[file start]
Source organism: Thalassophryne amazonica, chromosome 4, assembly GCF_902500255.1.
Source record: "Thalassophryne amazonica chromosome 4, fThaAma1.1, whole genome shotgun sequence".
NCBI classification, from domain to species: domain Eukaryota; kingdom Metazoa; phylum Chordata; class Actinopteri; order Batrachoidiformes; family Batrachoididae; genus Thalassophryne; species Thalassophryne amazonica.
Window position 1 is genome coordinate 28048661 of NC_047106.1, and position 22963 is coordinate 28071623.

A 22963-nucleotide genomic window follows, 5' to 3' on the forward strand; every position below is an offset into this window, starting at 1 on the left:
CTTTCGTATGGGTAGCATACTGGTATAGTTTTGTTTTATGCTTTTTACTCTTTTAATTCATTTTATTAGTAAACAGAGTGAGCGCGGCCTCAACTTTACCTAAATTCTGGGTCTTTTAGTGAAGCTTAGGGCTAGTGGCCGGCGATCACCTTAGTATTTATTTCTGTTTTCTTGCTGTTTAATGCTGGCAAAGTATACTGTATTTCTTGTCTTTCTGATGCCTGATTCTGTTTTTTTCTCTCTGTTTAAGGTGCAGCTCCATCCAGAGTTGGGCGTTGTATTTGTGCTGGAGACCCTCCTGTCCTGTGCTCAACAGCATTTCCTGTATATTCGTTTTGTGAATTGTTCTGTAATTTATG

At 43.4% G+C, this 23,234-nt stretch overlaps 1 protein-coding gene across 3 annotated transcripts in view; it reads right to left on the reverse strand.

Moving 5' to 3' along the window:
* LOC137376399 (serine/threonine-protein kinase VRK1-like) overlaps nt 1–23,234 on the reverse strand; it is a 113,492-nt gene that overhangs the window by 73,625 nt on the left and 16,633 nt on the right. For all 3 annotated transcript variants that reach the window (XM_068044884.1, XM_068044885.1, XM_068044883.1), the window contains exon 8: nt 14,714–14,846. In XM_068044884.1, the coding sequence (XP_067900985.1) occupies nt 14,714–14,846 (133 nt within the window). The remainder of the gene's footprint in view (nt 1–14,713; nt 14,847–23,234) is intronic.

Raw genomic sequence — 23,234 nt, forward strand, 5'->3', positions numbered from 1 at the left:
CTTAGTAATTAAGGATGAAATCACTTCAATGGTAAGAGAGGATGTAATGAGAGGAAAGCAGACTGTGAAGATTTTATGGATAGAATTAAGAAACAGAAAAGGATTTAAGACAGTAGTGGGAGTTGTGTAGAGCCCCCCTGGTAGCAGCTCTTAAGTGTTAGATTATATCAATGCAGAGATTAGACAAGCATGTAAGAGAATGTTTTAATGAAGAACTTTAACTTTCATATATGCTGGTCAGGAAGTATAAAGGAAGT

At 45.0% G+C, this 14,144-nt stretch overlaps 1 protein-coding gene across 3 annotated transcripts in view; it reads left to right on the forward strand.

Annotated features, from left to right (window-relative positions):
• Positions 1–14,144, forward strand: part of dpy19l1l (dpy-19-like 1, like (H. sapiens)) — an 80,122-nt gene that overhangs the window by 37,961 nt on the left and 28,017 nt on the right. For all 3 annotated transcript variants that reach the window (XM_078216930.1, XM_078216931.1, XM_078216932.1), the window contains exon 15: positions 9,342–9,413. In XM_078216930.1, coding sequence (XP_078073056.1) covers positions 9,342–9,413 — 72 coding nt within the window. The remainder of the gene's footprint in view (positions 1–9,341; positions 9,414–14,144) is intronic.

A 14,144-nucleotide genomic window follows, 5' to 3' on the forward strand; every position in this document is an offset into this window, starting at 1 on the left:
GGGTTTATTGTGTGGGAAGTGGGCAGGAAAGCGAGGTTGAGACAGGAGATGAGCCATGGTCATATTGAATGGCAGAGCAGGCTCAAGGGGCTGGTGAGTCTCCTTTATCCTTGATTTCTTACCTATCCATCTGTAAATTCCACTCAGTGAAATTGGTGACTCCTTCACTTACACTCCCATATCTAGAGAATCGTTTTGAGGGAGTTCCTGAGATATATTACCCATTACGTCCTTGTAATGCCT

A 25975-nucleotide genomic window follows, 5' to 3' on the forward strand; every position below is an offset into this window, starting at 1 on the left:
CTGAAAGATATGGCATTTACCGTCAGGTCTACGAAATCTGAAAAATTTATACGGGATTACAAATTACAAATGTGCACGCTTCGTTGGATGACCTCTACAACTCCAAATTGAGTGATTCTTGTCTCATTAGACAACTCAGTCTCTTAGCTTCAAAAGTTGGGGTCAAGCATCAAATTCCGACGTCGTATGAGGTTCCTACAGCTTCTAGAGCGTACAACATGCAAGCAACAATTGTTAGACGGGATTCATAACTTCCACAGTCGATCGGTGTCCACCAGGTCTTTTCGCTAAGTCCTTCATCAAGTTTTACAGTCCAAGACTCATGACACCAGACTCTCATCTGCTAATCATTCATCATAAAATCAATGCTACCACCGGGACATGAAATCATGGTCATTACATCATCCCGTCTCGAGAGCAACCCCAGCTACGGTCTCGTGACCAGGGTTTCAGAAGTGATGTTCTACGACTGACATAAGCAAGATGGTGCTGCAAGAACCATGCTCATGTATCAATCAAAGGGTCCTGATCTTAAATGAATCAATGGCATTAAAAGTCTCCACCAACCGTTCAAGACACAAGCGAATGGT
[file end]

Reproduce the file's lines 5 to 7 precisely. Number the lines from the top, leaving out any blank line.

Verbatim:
A 22963-nucleotide genomic window follows, 5' to 3' on the forward strand; every position below is an offset into this window, starting at 1 on the left:
CTTTCGTATGGGTAGCATACTGGTATAGTTTTGTTTTATGCTTTTTACTCTTTTAATTCATTTTATTAGTAAACAGAGTGAGCGCGGCCTCAACTTTACCTAAATTCTGGGTCTTTTAGTGAAGCTTAGGGCTAGTGGCCGGCGATCACCTTAGTATTTATTTCTGTTTTCTTGCTGTTTAATGCTGGCAAAGTATACTGTATTTCTTGTCTTTCTGATGCCTGATTCTGTTTTTTTCTCTCTGTTTAAGGTGCAGCTCCATCCAGAGTTGGGCGTTGTATTTGTGCTGGAGACCCTCCTGTCCTGTGCTCAACAGCATTTCCTGTATATTCGTTTTGTGAATTGTTCTGTAATTTATG

At 43.4% G+C, this 23,234-nt stretch overlaps 1 protein-coding gene across 3 annotated transcripts in view; it reads right to left on the reverse strand.